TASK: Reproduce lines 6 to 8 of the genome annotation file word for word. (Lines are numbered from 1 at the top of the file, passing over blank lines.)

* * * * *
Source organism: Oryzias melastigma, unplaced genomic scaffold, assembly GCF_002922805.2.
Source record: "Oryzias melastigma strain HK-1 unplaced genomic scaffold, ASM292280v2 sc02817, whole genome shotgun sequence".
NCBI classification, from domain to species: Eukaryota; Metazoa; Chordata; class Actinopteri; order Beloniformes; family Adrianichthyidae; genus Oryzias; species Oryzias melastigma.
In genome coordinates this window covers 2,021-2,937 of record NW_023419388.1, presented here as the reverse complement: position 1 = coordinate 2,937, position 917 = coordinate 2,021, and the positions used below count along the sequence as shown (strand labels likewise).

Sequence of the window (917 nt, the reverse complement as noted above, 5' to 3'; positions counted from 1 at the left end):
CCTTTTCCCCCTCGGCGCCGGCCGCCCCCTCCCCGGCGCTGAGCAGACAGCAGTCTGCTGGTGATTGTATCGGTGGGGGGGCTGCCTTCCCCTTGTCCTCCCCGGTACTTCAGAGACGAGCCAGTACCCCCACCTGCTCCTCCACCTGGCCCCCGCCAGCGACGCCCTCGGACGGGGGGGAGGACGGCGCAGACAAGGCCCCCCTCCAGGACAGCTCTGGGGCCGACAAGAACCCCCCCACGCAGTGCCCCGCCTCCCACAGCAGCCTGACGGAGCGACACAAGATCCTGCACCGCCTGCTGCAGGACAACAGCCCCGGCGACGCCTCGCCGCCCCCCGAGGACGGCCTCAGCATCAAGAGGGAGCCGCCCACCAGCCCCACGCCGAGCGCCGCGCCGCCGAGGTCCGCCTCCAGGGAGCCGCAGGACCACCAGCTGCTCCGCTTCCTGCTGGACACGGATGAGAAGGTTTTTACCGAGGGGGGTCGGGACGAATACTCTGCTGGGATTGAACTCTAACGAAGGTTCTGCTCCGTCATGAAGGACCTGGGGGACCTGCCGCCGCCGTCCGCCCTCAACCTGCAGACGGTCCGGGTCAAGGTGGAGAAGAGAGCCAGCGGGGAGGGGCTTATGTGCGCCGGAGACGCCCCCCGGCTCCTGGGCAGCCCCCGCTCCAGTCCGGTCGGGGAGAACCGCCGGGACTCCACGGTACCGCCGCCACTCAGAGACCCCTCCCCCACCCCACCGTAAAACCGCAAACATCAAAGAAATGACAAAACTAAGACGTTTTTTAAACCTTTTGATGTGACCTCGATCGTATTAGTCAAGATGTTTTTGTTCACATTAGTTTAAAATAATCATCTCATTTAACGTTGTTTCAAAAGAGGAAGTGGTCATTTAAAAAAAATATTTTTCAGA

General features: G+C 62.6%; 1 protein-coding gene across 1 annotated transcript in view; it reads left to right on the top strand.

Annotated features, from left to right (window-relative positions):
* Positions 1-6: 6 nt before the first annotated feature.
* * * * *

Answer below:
CCTTTTCCCCCTCGGCGCCGGCCGCCCCCTCCCCGGCGCTGAGCAGACAGCAGTCTGCTGGTGATTGTATCGGTGGGGGGGCTGCCTTCCCCTTGTCCTCCCCGGTACTTCAGAGACGAGCCAGTACCCCCACCTGCTCCTCCACCTGGCCCCCGCCAGCGACGCCCTCGGACGGGGGGGAGGACGGCGCAGACAAGGCCCCCCTCCAGGACAGCTCTGGGGCCGACAAGAACCCCCCCACGCAGTGCCCCGCCTCCCACAGCAGCCTGACGGAGCGACACAAGATCCTGCACCGCCTGCTGCAGGACAACAGCCCCGGCGACGCCTCGCCGCCCCCCGAGGACGGCCTCAGCATCAAGAGGGAGCCGCCCACCAGCCCCACGCCGAGCGCCGCGCCGCCGAGGTCCGCCTCCAGGGAGCCGCAGGACCACCAGCTGCTCCGCTTCCTGCTGGACACGGATGAGAAGGTTTTTACCGAGGGGGGTCGGGACGAATACTCTGCTGGGATTGAACTCTAACGAAGGTTCTGCTCCGTCATGAAGGACCTGGGGGACCTGCCGCCGCCGTCCGCCCTCAACCTGCAGACGGTCCGGGTCAAGGTGGAGAAGAGAGCCAGCGGGGAGGGGCTTATGTGCGCCGGAGACGCCCCCCGGCTCCTGGGCAGCCCCCGCTCCAGTCCGGTCGGGGAGAACCGCCGGGACTCCACGGTACCGCCGCCACTCAGAGACCCCTCCCCCACCCCACCGTAAAACCGCAAACATCAAAGAAATGACAAAACTAAGACGTTTTTTAAACCTTTTGATGTGACCTCGATCGTATTAGTCAAGATGTTTTTGTTCACATTAGTTTAAAATAATCATCTCATTTAACGTTGTTTCAAAAGAGGAAGTGGTCATTTAAAAAAAATATTTTTCAGA

General features: G+C 62.6%; 1 protein-coding gene across 1 annotated transcript in view; it reads left to right on the top strand.

Annotated features, from left to right (window-relative positions):